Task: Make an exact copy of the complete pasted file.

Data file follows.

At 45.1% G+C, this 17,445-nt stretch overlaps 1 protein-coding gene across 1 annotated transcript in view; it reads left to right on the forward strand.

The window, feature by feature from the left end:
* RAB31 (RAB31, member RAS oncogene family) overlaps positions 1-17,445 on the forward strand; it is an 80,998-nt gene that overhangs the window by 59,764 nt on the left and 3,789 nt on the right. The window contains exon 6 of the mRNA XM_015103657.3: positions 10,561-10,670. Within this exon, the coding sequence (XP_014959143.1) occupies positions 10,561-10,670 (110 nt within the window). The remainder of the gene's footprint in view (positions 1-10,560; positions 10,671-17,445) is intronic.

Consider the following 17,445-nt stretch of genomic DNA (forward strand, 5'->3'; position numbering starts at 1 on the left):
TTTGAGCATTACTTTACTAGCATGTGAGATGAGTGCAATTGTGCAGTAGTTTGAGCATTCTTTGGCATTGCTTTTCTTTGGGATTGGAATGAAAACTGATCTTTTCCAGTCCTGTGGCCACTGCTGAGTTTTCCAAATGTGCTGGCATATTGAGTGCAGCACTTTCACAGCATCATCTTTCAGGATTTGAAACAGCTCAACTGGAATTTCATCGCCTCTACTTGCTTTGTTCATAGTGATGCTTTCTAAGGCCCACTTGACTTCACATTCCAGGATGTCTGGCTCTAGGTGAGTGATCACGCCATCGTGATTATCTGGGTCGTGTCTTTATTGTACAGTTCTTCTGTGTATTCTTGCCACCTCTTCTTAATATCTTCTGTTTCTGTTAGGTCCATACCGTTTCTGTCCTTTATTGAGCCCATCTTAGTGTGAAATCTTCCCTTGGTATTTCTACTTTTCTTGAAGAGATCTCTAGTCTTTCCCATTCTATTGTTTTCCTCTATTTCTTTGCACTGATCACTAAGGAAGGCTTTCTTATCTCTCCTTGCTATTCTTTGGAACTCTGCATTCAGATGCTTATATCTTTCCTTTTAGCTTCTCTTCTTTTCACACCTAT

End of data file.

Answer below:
At 45.1% G+C, this 17,445-nt stretch overlaps 1 protein-coding gene across 1 annotated transcript in view; it reads left to right on the forward strand.

The window, feature by feature from the left end:
* RAB31 (RAB31, member RAS oncogene family) overlaps positions 1-17,445 on the forward strand; it is an 80,998-nt gene that overhangs the window by 59,764 nt on the left and 3,789 nt on the right. The window contains exon 6 of the mRNA XM_015103657.3: positions 10,561-10,670. Within this exon, the coding sequence (XP_014959143.1) occupies positions 10,561-10,670 (110 nt within the window). The remainder of the gene's footprint in view (positions 1-10,560; positions 10,671-17,445) is intronic.

Consider the following 17,445-nt stretch of genomic DNA (forward strand, 5'->3'; position numbering starts at 1 on the left):
TTTGAGCATTACTTTACTAGCATGTGAGATGAGTGCAATTGTGCAGTAGTTTGAGCATTCTTTGGCATTGCTTTTCTTTGGGATTGGAATGAAAACTGATCTTTTCCAGTCCTGTGGCCACTGCTGAGTTTTCCAAATGTGCTGGCATATTGAGTGCAGCACTTTCACAGCATCATCTTTCAGGATTTGAAACAGCTCAACTGGAATTTCATCGCCTCTACTTGCTTTGTTCATAGTGATGCTTTCTAAGGCCCACTTGACTTCACATTCCAGGATGTCTGGCTCTAGGTGAGTGATCACGCCATCGTGATTATCTGGGTCGTGTCTTTATTGTACAGTTCTTCTGTGTATTCTTGCCACCTCTTCTTAATATCTTCTGTTTCTGTTAGGTCCATACCGTTTCTGTCCTTTATTGAGCCCATCTTAGTGTGAAATCTTCCCTTGGTATTTCTACTTTTCTTGAAGAGATCTCTAGTCTTTCCCATTCTATTGTTTTCCTCTATTTCTTTGCACTGATCACTAAGGAAGGCTTTCTTATCTCTCCTTGCTATTCTTTGGAACTCTGCATTCAGATGCTTATATCTTTCCTTTTAGCTTCTCTTCTTTTCACACCTAT